ELLSWORTH — When it comes to stature, track and field is a sport that takes competitors of all sizes. When it comes to numbers, though, bigger is better.
Inclement weather notwithstanding, outdoor track teams all throughout the state are preparing for their first regular season meets next week. As they do so, they’ll be hoping to fulfill championship aspirations in fields that are becoming larger and more competitive.
This season, the number of athletes participating in outdoor track in the Penobscot Valley Conference has grown by nearly 200 students from last year. Teams of 40 athletes or more are becoming the norm, and athletes and teams all across the region are growing stronger because of it.
“We have good numbers all across our region,” Mount Desert Island head coach Aaron Long said. “I’m not sure what to attribute such growth to for the rest of the conference, but regardless of the reasons, I hope it continues.”
Whereas most outdoor sports require athletes to combine their best qualities into a single skill set, track gives them a chance to run, walk, throw, jump or even vault as they please. In order to climb up leader boards, schools have to field large squads in order to cover enough events for the necessary points.
“I think track is one of those sports that has something for everybody because there’s an event that fits whatever it is you’re best at doing,” Ellsworth’s Javon Williams said. “Whether you’re fast, strong or whatever, there’s something that works for you, and you can always try new things.”
Last year, Ellsworth sent 19 athletes to the Class B championships in Dover-Foxcroft. Only two of those athletes were seniors, meaning the Eagles, who have 52 athletes competing this season, are hoping for an even better campaign in 2019.
Emma McKechnie, who competed in the high jump and 4-by-400 relay in last year’s Class B championships is back for the Ellsworth girls after winning the PVC Small-school indoor title in the high jump in February. Elsewhere, sophomores Abby Mazgaj (4-by-200 and 4-by-400 relays), Lillian Frank (4-by-200), Megan Gammill (4-by-400) and Autumn Paul (discus throw) return after competing at states last year.
Williams (100-meter dash, 200-meter dash, 4-by-100 relay and long jump), Nate Mason (high jump, long jump and triple jump) and Matt Shea (3,200-meter run) are among those returning for the Ellsworth boys. Those athletes helped the Eagles claim the PVC Small-School championship earlier this year, and Williams is hoping that success will carry over.
“I think we know from winning PVCs how successful we can be, and it got us even more pumped about track as a school,” Williams said. “I’m telling people, ‘Hey, we can be the best team in Class B.’ I think that’s the mentality we want to have this year.”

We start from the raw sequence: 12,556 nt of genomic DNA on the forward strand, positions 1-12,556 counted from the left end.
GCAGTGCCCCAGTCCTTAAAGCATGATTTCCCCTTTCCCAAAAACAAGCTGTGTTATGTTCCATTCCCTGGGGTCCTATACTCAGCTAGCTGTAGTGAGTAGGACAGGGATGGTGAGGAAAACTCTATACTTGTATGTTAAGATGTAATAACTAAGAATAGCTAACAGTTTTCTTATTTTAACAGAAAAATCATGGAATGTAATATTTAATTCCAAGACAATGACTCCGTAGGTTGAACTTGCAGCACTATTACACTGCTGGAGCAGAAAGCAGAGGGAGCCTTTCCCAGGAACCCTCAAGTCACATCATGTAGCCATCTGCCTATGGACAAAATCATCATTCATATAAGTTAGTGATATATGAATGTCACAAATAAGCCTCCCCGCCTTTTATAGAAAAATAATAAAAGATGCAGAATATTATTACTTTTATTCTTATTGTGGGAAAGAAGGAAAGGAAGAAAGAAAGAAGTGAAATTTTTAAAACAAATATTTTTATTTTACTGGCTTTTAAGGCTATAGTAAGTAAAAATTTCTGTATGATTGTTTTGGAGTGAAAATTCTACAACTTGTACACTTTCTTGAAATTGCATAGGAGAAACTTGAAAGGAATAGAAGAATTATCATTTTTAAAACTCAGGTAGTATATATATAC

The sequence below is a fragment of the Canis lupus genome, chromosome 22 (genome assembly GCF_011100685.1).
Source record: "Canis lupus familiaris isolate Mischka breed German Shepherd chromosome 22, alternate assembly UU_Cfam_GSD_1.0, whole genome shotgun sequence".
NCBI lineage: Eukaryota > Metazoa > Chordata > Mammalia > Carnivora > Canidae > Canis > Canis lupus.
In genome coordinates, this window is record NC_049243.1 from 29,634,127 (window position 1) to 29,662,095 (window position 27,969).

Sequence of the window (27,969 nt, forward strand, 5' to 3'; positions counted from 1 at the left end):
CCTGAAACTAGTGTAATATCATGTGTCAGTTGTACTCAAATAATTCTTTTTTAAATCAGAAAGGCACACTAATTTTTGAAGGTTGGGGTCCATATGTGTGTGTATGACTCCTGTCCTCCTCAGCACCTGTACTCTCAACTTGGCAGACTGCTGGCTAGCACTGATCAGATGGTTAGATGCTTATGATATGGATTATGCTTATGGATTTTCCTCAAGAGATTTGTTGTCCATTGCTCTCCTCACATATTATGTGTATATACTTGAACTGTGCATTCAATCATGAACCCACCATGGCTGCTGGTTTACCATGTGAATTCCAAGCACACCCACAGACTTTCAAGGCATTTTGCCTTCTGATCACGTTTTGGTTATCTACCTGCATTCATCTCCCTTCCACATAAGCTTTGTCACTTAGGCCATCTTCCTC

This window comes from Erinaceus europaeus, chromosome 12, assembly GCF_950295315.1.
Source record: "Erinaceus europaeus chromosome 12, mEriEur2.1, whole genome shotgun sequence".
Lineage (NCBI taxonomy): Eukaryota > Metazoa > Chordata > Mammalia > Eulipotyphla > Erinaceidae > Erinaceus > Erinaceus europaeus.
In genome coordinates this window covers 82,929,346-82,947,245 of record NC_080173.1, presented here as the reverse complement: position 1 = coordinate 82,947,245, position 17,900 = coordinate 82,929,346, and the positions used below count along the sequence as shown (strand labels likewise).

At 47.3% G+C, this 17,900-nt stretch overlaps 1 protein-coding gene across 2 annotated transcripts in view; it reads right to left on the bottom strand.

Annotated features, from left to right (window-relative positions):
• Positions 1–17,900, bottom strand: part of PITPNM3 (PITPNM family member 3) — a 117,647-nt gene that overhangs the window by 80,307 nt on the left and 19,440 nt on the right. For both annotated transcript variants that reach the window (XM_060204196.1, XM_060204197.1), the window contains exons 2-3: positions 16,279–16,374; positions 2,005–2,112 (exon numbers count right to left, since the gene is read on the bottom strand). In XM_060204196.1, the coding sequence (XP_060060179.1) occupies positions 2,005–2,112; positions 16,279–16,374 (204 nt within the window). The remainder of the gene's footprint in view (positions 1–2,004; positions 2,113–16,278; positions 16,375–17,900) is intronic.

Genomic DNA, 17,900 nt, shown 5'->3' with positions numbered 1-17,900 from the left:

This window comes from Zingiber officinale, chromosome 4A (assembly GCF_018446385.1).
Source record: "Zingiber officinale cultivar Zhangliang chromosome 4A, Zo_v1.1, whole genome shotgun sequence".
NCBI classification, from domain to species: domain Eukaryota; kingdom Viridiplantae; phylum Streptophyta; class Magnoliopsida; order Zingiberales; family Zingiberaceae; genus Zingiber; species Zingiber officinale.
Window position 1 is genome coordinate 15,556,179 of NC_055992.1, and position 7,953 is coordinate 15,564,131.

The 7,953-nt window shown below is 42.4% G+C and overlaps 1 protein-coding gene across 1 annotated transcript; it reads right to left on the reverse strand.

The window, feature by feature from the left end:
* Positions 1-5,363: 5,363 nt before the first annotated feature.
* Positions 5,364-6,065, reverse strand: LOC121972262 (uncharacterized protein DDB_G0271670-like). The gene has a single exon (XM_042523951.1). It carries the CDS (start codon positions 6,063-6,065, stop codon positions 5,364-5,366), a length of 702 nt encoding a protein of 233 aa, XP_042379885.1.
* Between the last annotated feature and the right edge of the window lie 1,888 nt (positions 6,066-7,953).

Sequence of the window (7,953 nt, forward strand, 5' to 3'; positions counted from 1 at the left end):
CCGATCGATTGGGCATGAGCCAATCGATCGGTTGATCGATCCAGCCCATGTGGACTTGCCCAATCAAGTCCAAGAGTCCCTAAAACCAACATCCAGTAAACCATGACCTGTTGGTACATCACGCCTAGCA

Last year, those Class B bragging rights went elsewhere in Hancock County as the MDI and York boys split the state championship with 86 points apiece. In addition Griffin Maristany’s win in the 200-meter dash and a team win in the 4-by-100 relay, the MDI boys finished in the top five in nearly a dozen other events to claim the program’s first state title.
That championship followed a strong 2017 campaign that saw the Trojans place second on the boys’ side and third on the girls’ side at states. This year’s team is young, but state indoor champs Gilbert Isaacs (boys’ shot put), Zoe Olson (girls’ 800-meter run) and the quartet of Olson, Grace Munger, Olivia Johnson and Katelyn Osborne (girls’ 4-by-800-meter relay) are looking to keep the Trojans at the top.
“This year’s boys’ and girls teams are deep like that 2017 team with their potential to cover a lot of events at a high level,” Long said. “However, for the most part, this year’s team is also young and unproven on both sides.”
Track and field is also enjoying growth at the Class C level, where Bucksport’s team of 55 athletes accounts for nearly 20 percent of the school’s overall student body. George Stevens Academy finds itself in a similar spot with 53 students listed on its 2019 roster.
Bucksport’s Carter Tolmasoff took up track last year in order to better tune his body for football season. Doing so is common among athletes who aren’t engaged in other sports during the spring.
“The shape your body is in after the season compared to before the season is a huge difference,” said Tolmasoff, who competed in the 100-meter dash at the Class C outdoor championships last year and was indoor state champion for the Golden Bucks in the 55-meter dash this year. “I’d recommend it to anybody.”
The season is set to begin next week with meets at Bangor next Wednesday, April 17, and at MDI next Saturday, April 20.
Before then, the snow must melt from tracks and infields across the state. After a long winter and a spree of snow dumpings that has now spread into spring, that moment will be a sweet one when it finally comes.
“The weather is definitely making it harder, but you can’t do anything about that,” Tolmasoff said. “You can only worry about what you can control.”